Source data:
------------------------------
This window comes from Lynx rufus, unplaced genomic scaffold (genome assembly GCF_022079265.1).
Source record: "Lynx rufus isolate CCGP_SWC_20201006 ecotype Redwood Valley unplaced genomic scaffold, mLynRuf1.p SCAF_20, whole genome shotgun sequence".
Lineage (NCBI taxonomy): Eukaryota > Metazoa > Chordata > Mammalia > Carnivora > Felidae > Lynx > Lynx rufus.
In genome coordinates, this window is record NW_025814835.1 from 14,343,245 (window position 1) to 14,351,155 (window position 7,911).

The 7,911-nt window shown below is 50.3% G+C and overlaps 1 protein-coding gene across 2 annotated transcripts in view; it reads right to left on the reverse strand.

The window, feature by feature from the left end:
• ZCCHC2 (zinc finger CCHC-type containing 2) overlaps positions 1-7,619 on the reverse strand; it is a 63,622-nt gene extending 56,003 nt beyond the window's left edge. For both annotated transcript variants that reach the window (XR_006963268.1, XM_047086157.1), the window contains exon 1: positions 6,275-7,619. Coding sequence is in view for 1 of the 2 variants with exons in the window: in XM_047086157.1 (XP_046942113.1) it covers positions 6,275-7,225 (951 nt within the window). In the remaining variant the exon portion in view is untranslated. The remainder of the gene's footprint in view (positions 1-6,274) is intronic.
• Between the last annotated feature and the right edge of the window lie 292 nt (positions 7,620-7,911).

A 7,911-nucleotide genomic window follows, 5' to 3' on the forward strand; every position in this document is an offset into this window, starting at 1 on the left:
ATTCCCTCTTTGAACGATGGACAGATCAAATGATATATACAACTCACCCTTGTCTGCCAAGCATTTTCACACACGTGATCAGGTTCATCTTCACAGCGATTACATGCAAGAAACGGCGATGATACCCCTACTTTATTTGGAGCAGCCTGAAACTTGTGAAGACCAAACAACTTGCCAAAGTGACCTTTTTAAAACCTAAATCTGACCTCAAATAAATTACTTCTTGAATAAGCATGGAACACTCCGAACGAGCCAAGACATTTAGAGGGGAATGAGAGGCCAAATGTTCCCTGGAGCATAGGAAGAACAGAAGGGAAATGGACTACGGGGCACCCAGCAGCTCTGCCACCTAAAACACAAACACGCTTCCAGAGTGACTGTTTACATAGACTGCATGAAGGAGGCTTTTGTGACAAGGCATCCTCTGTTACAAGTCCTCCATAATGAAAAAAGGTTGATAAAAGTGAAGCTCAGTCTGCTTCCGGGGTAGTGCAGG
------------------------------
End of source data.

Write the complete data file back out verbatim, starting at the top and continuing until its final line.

This window comes from Lynx rufus, unplaced genomic scaffold (genome assembly GCF_022079265.1).
Source record: "Lynx rufus isolate CCGP_SWC_20201006 ecotype Redwood Valley unplaced genomic scaffold, mLynRuf1.p SCAF_20, whole genome shotgun sequence".
Lineage (NCBI taxonomy): Eukaryota > Metazoa > Chordata > Mammalia > Carnivora > Felidae > Lynx > Lynx rufus.
In genome coordinates, this window is record NW_025814835.1 from 14,343,245 (window position 1) to 14,351,155 (window position 7,911).

The 7,911-nt window shown below is 50.3% G+C and overlaps 1 protein-coding gene across 2 annotated transcripts in view; it reads right to left on the reverse strand.

The window, feature by feature from the left end:
• ZCCHC2 (zinc finger CCHC-type containing 2) overlaps positions 1-7,619 on the reverse strand; it is a 63,622-nt gene extending 56,003 nt beyond the window's left edge. For both annotated transcript variants that reach the window (XR_006963268.1, XM_047086157.1), the window contains exon 1: positions 6,275-7,619. Coding sequence is in view for 1 of the 2 variants with exons in the window: in XM_047086157.1 (XP_046942113.1) it covers positions 6,275-7,225 (951 nt within the window). In the remaining variant the exon portion in view is untranslated. The remainder of the gene's footprint in view (positions 1-6,274) is intronic.
• Between the last annotated feature and the right edge of the window lie 292 nt (positions 7,620-7,911).

A 7,911-nucleotide genomic window follows, 5' to 3' on the forward strand; every position in this document is an offset into this window, starting at 1 on the left:
ATTCCCTCTTTGAACGATGGACAGATCAAATGATATATACAACTCACCCTTGTCTGCCAAGCATTTTCACACACGTGATCAGGTTCATCTTCACAGCGATTACATGCAAGAAACGGCGATGATACCCCTACTTTATTTGGAGCAGCCTGAAACTTGTGAAGACCAAACAACTTGCCAAAGTGACCTTTTTAAAACCTAAATCTGACCTCAAATAAATTACTTCTTGAATAAGCATGGAACACTCCGAACGAGCCAAGACATTTAGAGGGGAATGAGAGGCCAAATGTTCCCTGGAGCATAGGAAGAACAGAAGGGAAATGGACTACGGGGCACCCAGCAGCTCTGCCACCTAAAACACAAACACGCTTCCAGAGTGACTGTTTACATAGACTGCATGAAGGAGGCTTTTGTGACAAGGCATCCTCTGTTACAAGTCCTCCATAATGAAAAAAGGTTGATAAAAGTGAAGCTCAGTCTGCTTCCGGGGTAGTGCAGG